Bookcase Focus: An Interview with Siân Melangell Dafydd

Bookcase Focus: An Interview with Siân Melangell Dafydd

Wales Literature Exchange interviewed our Bookcase author Siân Melangell Dafydd, about her writing and her influences.

1. What first inspired you to be an author and where do your ideas come from?

I think all the novels I’ll ever write are already knocking around inside me, trying to find their right time, their right form. That their writing starts way before I set pen to paper. With Filò, I could go back to 1988 when Dad found some drafts of letters written by my grandmother to ex-Italian Prisoners of War (PoWs) in the Second World War. The contact had been lost but we traipsed across Europe in a caravan to find their families. This changed my family and my view of the world when I was 11. I’ve known for a long time that I would like to bring a similar improbable connection into a novel. I was fascinated also by the fact that these young men (or boys) would have spoken many very different dialects – not Italian. That they would have encountered families in Wales, maybe expecting them to speak English only to find that there was another native language – Welsh. So, much like my brother and I sometimes found when we’d meet each other in Italy rather than in Wales, authentic language of encounter can be messy and incorrect. But it does the job, in fact it does the job better than perfect language: it communicates. So I wanted my Italian and Welsh characters to both struggle and succeed to find a language between them. There’s body language and there are land-habits. Guido tells the tale of twelve men arriving in Glasgow from Egypt, then Wales. He understands plant life and its uses better than the Welsh do in some ways. This becomes the way he connects.

I always had an exaggerated, nightmarish response to the idea of war as a child. I couldn’t stand war museums for example, but I had to visit the story of war here – maybe that was the greatest personal challenge. But the thing is, one of the greatest pieces of advice ever given to me as a writer was that if you face a difficulty or question, maybe the answer is in the question itself (thank-you Michélle Roberts). Guido and his friends are storytellers. They recreate filò, the Solighese word meaning ‘gathering to tell stories’. In many ways, as I’ve seen in soldiers, they tell stories to avoid the atrocity of another, deeper story. They get together on the ship, in prisoner camps and then in cow sheds (sometimes illicitly) to entertain each other (and eventually their wider circle, some Welsh). Guido was avoiding the atrocity of the war as much as I was – that’s how I found the ‘answer in the problem’ and that’s how I found myself in Guido.

A last but very important influence beyond many family members in Italy needs mention. On a research visit to Pieve di Soligo, Italy, the hometown of Pietro Busetti, a PoW who worked at my grandmother’s farm, I was taken to peer through the wooden garden gate of the late poet, Andrea Zanzotto. That physical encounter, if I’m allowed to call it that, allowed me to admit to myself the importance of his work as a poet and his influence on my writing. I was especially drawn to his use of dialect and Italian in his work as well as how earthy and land aware he was as a writer. Filò is also the title of one of Zanzotto’s better known poems and is my way of joining in, in a larger story my own. Mythologies and the stories of others are important in my novel because we do, after all, repeat stories and enjoy the re-telling of them, like children do.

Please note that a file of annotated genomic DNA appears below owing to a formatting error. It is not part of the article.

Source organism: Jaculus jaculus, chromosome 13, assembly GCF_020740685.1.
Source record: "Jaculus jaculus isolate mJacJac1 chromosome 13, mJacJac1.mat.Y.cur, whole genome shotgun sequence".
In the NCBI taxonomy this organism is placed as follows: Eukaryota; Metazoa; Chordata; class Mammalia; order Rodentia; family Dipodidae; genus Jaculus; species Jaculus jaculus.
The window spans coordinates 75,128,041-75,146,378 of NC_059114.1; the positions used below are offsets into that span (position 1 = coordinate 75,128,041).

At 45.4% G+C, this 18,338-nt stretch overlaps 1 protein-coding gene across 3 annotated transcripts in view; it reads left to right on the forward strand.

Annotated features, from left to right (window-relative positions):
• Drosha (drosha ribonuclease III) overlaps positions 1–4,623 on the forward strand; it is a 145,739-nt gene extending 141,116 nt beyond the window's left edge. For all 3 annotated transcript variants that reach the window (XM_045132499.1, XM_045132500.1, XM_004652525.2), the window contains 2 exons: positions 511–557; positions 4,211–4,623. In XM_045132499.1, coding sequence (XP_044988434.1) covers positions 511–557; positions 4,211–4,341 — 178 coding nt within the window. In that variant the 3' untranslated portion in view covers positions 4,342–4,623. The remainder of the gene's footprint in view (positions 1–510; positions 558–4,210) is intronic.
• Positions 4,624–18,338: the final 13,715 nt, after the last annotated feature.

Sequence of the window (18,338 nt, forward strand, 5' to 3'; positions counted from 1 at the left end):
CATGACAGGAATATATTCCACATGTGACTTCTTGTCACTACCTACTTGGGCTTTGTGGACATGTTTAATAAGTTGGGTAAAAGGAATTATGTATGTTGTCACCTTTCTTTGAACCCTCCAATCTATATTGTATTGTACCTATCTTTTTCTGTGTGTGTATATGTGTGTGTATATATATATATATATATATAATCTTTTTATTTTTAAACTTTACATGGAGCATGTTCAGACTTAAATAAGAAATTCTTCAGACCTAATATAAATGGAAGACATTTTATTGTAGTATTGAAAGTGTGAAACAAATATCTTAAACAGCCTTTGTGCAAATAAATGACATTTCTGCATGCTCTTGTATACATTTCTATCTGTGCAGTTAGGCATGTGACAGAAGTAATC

2. How would you describe your writing? I’d rather not… but I’ll send some words by reviewers

3. Which authors have influenced you the most? See above. Also, Valeria Luiselli, Han Kang, Olga Tokarczuk. Often, work in translation (while accepting, I’m sure that I’d mention slightly different writers on every day of the year).

4. In your opinion what are the biggest challenges that writers face today – and do you think these challenges have changed since you started writing?

I honestly started writing because I loved language for its musicality and oddity, not really engaging with how political language is. It took time for me to be called, in anger, to ask myself, how can I react with what I have? I’m not a lawyer, for example or agitator by profession. What can I do with this little art is a question I ask of myself regularly. Finding that place and having the guts to agitate is more than a challenge by now but a responsibility.

5. What are the hardest and easiest parts of being a writer?

Hardest – finding time as a new mother and someone who always, always took too much on. Easiest – rather than ‘what’, I’ll say ‘when’ it’s easiest – that is when I have the right balance of company of friends and writers who make it all worthwhile, silence (yoga) and time outdoors, and sustained time to get the pen to paper.

6. Which writer from Wales would you recommend to readers and why?

Llŷr Gwyn, for its lyrical quality and creative daring. I read his work and feel that I’ve been swept into a place of real quality in language, creative playfulness and human honesty.

Filò was selected to the Wales Literature Exchange 2020 Bookcase, our annual selection of recent Welsh literary works which we recommend for translation.

Watch Siân discuss the inspiration for Filò and hear her read an excerpt from it here

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